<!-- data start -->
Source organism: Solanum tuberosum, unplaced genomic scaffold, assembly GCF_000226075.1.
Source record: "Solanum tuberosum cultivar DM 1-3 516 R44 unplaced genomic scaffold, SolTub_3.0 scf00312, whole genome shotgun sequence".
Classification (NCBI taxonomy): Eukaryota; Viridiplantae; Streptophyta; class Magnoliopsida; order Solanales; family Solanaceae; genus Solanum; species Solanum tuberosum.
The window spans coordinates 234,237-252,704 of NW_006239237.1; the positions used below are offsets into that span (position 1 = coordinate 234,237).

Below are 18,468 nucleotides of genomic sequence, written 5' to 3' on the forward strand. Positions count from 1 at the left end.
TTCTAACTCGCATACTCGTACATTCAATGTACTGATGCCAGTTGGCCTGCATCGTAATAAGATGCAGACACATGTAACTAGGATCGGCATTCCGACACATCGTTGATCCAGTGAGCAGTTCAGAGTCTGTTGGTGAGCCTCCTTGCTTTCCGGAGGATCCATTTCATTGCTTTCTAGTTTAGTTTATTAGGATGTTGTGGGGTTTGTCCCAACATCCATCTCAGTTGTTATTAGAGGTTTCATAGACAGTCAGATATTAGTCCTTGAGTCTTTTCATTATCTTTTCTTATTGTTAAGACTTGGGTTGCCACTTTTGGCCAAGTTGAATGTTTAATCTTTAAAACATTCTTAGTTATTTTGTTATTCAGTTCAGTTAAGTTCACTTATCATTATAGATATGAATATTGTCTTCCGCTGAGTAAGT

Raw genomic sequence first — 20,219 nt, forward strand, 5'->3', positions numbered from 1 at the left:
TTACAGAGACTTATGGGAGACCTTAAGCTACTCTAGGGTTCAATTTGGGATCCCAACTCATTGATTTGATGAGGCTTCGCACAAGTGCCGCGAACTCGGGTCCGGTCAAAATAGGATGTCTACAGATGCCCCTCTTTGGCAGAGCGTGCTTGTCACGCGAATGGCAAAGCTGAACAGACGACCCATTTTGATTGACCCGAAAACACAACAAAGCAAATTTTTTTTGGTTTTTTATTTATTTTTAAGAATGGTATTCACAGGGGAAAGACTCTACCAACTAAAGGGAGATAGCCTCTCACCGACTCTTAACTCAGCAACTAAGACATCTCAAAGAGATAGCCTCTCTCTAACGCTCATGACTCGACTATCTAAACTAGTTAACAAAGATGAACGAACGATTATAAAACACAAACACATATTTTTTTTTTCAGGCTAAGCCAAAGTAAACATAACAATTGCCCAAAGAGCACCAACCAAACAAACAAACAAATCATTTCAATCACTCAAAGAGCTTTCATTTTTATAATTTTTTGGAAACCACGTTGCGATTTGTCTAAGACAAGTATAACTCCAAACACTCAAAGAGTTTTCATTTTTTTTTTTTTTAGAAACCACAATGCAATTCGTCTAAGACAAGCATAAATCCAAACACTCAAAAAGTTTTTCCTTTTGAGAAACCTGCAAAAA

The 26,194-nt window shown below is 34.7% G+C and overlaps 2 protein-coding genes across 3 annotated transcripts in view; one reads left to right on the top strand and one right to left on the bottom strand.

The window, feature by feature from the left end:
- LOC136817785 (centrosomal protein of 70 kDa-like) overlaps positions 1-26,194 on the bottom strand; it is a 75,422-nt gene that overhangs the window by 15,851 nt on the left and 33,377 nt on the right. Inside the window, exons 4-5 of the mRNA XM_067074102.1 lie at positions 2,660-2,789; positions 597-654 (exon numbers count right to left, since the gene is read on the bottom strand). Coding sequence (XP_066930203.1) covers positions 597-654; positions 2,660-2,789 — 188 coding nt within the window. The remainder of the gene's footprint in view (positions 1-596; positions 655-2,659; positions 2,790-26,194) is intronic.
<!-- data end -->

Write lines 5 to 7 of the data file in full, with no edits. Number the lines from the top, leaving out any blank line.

Below are 18,468 nucleotides of genomic sequence, written 5' to 3' on the forward strand. Positions count from 1 at the left end.
TTCTAACTCGCATACTCGTACATTCAATGTACTGATGCCAGTTGGCCTGCATCGTAATAAGATGCAGACACATGTAACTAGGATCGGCATTCCGACACATCGTTGATCCAGTGAGCAGTTCAGAGTCTGTTGGTGAGCCTCCTTGCTTTCCGGAGGATCCATTTCATTGCTTTCTAGTTTAGTTTATTAGGATGTTGTGGGGTTTGTCCCAACATCCATCTCAGTTGTTATTAGAGGTTTCATAGACAGTCAGATATTAGTCCTTGAGTCTTTTCATTATCTTTTCTTATTGTTAAGACTTGGGTTGCCACTTTTGGCCAAGTTGAATGTTTAATCTTTAAAACATTCTTAGTTATTTTGTTATTCAGTTCAGTTAAGTTCACTTATCATTATAGATATGAATATTGTCTTCCGCTGAGTAAGT

Raw genomic sequence first — 20,219 nt, forward strand, 5'->3', positions numbered from 1 at the left: